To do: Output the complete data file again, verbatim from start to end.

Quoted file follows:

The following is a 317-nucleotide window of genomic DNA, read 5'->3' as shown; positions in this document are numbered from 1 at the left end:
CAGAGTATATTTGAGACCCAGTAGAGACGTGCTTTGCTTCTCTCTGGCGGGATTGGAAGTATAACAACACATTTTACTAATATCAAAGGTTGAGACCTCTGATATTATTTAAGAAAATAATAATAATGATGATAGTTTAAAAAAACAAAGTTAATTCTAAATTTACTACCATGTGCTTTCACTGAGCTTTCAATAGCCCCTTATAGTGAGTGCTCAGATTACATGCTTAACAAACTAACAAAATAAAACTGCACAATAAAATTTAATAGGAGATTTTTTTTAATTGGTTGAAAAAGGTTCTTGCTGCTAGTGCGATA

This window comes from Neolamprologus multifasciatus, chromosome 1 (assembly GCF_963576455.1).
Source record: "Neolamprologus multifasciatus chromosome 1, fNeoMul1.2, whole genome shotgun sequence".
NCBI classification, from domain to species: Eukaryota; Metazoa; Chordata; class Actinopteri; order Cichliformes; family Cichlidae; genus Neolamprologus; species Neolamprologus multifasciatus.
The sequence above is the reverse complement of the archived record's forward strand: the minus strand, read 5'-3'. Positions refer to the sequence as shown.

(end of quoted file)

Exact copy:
The following is a 317-nucleotide window of genomic DNA, read 5'->3' as shown; positions in this document are numbered from 1 at the left end:
CAGAGTATATTTGAGACCCAGTAGAGACGTGCTTTGCTTCTCTCTGGCGGGATTGGAAGTATAACAACACATTTTACTAATATCAAAGGTTGAGACCTCTGATATTATTTAAGAAAATAATAATAATGATGATAGTTTAAAAAAACAAAGTTAATTCTAAATTTACTACCATGTGCTTTCACTGAGCTTTCAATAGCCCCTTATAGTGAGTGCTCAGATTACATGCTTAACAAACTAACAAAATAAAACTGCACAATAAAATTTAATAGGAGATTTTTTTTAATTGGTTGAAAAAGGTTCTTGCTGCTAGTGCGATA

This window comes from Neolamprologus multifasciatus, chromosome 1 (assembly GCF_963576455.1).
Source record: "Neolamprologus multifasciatus chromosome 1, fNeoMul1.2, whole genome shotgun sequence".
NCBI classification, from domain to species: Eukaryota; Metazoa; Chordata; class Actinopteri; order Cichliformes; family Cichlidae; genus Neolamprologus; species Neolamprologus multifasciatus.
The sequence above is the reverse complement of the archived record's forward strand: the minus strand, read 5'-3'. Positions refer to the sequence as shown.